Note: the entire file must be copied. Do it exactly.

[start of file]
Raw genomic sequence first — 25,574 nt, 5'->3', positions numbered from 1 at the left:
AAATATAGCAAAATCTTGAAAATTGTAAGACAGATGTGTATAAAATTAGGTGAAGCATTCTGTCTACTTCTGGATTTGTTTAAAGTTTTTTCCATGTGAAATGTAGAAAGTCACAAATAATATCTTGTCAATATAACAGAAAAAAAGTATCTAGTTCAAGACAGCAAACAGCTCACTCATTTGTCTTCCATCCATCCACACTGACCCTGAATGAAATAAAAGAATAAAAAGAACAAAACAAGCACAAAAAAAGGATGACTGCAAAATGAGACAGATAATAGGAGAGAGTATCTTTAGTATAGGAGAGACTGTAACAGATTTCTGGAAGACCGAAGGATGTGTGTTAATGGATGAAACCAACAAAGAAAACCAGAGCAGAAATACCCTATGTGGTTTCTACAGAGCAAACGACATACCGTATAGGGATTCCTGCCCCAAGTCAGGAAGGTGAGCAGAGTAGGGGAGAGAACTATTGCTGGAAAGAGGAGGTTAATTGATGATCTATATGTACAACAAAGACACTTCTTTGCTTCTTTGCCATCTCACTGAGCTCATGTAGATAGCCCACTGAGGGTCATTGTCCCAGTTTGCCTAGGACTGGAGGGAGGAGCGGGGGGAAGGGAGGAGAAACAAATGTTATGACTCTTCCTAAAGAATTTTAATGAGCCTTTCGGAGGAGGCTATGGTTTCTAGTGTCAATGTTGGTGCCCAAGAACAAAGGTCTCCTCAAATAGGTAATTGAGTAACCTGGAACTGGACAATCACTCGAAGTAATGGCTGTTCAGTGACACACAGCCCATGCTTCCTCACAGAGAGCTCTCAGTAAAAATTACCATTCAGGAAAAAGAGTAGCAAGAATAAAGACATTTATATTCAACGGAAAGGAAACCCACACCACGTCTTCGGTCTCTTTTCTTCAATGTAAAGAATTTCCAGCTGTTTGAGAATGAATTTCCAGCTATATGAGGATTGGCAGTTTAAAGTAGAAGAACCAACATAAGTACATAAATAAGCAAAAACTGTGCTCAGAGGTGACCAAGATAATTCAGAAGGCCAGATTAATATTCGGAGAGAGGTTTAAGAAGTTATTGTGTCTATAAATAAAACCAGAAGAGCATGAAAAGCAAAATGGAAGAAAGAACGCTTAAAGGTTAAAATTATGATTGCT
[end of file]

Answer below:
Raw genomic sequence first — 25,574 nt, 5'->3', positions numbered from 1 at the left:
AAATATAGCAAAATCTTGAAAATTGTAAGACAGATGTGTATAAAATTAGGTGAAGCATTCTGTCTACTTCTGGATTTGTTTAAAGTTTTTTCCATGTGAAATGTAGAAAGTCACAAATAATATCTTGTCAATATAACAGAAAAAAAGTATCTAGTTCAAGACAGCAAACAGCTCACTCATTTGTCTTCCATCCATCCACACTGACCCTGAATGAAATAAAAGAATAAAAAGAACAAAACAAGCACAAAAAAAGGATGACTGCAAAATGAGACAGATAATAGGAGAGAGTATCTTTAGTATAGGAGAGACTGTAACAGATTTCTGGAAGACCGAAGGATGTGTGTTAATGGATGAAACCAACAAAGAAAACCAGAGCAGAAATACCCTATGTGGTTTCTACAGAGCAAACGACATACCGTATAGGGATTCCTGCCCCAAGTCAGGAAGGTGAGCAGAGTAGGGGAGAGAACTATTGCTGGAAAGAGGAGGTTAATTGATGATCTATATGTACAACAAAGACACTTCTTTGCTTCTTTGCCATCTCACTGAGCTCATGTAGATAGCCCACTGAGGGTCATTGTCCCAGTTTGCCTAGGACTGGAGGGAGGAGCGGGGGGAAGGGAGGAGAAACAAATGTTATGACTCTTCCTAAAGAATTTTAATGAGCCTTTCGGAGGAGGCTATGGTTTCTAGTGTCAATGTTGGTGCCCAAGAACAAAGGTCTCCTCAAATAGGTAATTGAGTAACCTGGAACTGGACAATCACTCGAAGTAATGGCTGTTCAGTGACACACAGCCCATGCTTCCTCACAGAGAGCTCTCAGTAAAAATTACCATTCAGGAAAAAGAGTAGCAAGAATAAAGACATTTATATTCAACGGAAAGGAAACCCACACCACGTCTTCGGTCTCTTTTCTTCAATGTAAAGAATTTCCAGCTGTTTGAGAATGAATTTCCAGCTATATGAGGATTGGCAGTTTAAAGTAGAAGAACCAACATAAGTACATAAATAAGCAAAAACTGTGCTCAGAGGTGACCAAGATAATTCAGAAGGCCAGATTAATATTCGGAGAGAGGTTTAAGAAGTTATTGTGTCTATAAATAAAACCAGAAGAGCATGAAAAGCAAAATGGAAGAAAGAACGCTTAAAGGTTAAAATTATGATTGCT